I’m nearly done with my third draft of the novel. I’m surprised by how little I wanted to change this time around. I suppose having a lot of preparation before the first draft helped. Nonetheless I feel at times a little worried that I’m not doing enough. This isn’t my final draft but I would think that I would have made more major changes by now. Then again, if one counts the time I tried starting the story ten years ago, and then the outline that I made this time around, one could argue that I’m on draft five. Anyway, I’m thinking that with the next draft I have one focus: adverbs. They’re a bad habit that I need to give up. When used sparingly they can add color to writing but usually when I use adverbs I can write the sentence better. I’ve already taken out a million commas (give or take). I try hard not to use the verb “to be” too much, either. I have to admit that I’ve given in to that one but that’s more of a matter of tone than good or bad writing. So far, as I’ve been reading it out loud I haven’t noticed “to be” affecting the tone negatively.
Another bad habit that I’ve been succumbing to in this story is using words other than “said” when a character speaks. It looks corny. I noticed when revising that I used the word “hissed” way too much. Not only is it trite it didn’t fit the dialogue the characters said. As I go back through with my war on adverbs I need to check for those as well. I think I missed some this last time around.
I’m still nervous about the idea of presenting the novel to publishers. It’s not the fear of rejection that bothers me. It’s the fear of the workload in terms of shopping it around. Even getting an agent is a major decision. Maybe that’s why I haven’t been so keen on submitting my short stories anywhere yet, even though they are more or less ready (I think). What do I do? I have a copy of the 2013 “Writer’s Market” which I’ve been getting tips from lately but I still need to take the step of trying to get my work published. I figured that I would try getting my short stories published while working on the novel, but that would be quite a lot of work all at once–especially when I have a day job. (I haven’t abandoned the idea of publishing the “Stone Force” stuff online but that’s not as important to me as this other work.)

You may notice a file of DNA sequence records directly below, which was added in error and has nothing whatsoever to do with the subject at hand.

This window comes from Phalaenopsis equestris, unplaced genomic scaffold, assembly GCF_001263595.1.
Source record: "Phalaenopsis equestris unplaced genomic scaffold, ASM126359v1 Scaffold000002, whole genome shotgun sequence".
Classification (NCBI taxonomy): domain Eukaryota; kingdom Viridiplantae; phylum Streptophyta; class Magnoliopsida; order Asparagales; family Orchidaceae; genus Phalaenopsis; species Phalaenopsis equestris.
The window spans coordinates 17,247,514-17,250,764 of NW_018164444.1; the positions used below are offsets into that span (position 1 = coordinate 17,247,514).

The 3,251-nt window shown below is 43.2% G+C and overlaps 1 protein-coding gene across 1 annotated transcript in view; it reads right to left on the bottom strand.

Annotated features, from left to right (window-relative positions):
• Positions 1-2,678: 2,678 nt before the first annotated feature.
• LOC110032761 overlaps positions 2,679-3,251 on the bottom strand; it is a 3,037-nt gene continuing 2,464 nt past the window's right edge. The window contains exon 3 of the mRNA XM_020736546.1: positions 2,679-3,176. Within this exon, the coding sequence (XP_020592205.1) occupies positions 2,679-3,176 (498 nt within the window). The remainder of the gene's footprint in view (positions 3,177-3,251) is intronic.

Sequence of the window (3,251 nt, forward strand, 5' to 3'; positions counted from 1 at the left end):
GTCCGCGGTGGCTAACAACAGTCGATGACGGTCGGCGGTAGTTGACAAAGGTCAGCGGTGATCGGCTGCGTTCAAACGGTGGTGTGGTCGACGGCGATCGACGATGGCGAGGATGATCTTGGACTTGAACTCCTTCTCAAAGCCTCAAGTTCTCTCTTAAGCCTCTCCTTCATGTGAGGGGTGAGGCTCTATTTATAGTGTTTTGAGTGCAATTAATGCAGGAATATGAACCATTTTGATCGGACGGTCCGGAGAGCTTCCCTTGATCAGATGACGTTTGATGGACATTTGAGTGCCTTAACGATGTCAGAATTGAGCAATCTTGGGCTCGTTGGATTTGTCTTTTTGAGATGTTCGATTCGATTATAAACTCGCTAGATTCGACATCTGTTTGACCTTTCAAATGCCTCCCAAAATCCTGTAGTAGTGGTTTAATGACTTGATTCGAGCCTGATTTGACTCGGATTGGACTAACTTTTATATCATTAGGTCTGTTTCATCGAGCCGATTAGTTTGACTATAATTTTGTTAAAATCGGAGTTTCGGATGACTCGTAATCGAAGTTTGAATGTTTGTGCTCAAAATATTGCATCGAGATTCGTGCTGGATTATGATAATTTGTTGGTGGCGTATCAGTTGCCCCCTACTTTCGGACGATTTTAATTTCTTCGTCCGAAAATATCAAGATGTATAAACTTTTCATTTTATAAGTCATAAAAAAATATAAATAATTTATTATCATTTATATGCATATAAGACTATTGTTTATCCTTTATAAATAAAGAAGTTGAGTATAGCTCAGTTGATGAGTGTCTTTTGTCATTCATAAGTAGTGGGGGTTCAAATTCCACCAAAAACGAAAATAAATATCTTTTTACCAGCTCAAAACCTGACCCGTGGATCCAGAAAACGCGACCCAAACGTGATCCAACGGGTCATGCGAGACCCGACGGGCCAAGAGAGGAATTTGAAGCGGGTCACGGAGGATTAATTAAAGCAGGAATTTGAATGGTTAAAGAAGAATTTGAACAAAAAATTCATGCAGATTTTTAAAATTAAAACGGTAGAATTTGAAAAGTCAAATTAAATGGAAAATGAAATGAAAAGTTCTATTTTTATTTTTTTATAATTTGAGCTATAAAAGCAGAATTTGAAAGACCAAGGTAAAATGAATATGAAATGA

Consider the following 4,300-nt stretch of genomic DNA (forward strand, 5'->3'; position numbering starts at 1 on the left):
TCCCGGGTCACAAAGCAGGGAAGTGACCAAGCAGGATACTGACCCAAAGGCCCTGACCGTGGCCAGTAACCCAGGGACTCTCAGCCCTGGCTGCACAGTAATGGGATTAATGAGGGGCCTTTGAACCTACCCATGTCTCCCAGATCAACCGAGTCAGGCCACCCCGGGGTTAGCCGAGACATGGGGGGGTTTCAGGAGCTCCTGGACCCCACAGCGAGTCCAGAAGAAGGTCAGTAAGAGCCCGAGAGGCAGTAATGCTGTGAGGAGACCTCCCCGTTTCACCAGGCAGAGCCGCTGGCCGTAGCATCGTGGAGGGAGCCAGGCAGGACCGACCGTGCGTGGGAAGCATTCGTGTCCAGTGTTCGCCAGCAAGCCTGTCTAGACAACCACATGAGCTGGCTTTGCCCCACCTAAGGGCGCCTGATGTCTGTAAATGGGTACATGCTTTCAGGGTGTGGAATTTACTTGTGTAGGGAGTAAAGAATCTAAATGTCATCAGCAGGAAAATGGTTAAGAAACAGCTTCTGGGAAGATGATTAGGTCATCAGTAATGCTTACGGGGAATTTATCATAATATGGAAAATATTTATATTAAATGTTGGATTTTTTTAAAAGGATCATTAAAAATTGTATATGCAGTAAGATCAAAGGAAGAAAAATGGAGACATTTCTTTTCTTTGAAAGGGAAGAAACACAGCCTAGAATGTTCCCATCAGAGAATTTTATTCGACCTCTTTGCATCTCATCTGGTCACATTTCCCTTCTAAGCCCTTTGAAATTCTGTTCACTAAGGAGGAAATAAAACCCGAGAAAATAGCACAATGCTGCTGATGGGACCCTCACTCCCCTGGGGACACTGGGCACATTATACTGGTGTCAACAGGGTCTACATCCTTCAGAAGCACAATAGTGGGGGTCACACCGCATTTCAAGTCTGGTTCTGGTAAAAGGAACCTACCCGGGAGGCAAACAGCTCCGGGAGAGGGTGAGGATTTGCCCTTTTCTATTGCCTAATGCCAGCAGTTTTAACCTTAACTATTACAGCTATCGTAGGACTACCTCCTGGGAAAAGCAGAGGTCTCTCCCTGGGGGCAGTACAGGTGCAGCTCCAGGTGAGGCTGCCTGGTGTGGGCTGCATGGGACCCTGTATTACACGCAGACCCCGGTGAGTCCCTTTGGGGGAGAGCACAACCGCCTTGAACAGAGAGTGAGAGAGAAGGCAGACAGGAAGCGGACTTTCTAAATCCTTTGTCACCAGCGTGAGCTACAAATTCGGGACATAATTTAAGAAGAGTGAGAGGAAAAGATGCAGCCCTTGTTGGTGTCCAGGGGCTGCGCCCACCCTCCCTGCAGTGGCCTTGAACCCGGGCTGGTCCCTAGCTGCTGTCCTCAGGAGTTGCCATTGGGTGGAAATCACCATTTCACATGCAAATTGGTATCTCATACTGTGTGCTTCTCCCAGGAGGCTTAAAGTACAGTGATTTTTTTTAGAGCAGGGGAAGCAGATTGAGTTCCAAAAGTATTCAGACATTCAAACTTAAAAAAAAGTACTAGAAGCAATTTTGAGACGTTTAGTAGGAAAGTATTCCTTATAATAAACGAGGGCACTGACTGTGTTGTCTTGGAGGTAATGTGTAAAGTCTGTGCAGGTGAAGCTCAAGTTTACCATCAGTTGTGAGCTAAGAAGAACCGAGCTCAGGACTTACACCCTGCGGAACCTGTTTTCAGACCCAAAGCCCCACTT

I then came up with an idea. The novel is yet another story that relates to my made-up occult group, “The Order of the Shadows.” If I have short stories that also include this group then I probably could put those out there as a promotional thing to get people enticed to read the novel. Their success may help with getting the novel published. But if I don’t have the time to go to publishers with those first, what should I do?
Through e-books it’s now a lot easier to self-publish and make some money. If they do sell, I can use those figures to help hype up my book. I imagine e-book figures are a lot easier to track than traditional publishing. I’ve seen people self-publish e-books all the time. Why not try it myself? I have the material, I have the incentive. With e-books, I have the time. So I’m going to look into publishers online starting with Amazon. Yes, Amazon is a bit corporate but they have the market cornered with the Kindle. One doesn’t even have to own a Kindle to read e-books for it. Amazon offers software that one can download to read those books on a variety of devices including personal computers. This is something I’m going to have to look into over the weekend. I’m not ruling out traditional publishing, but why not take advantage of the new medium if it works for me?
By the way, on a note regarding the book: I have a couple of characters from a country that I don’t specify but I say that they are “Middle Eastern.” Is this not the correct term? Is there something else I should use? I don’t mind my characters getting it wrong but I want to make sure the narrative is accurate.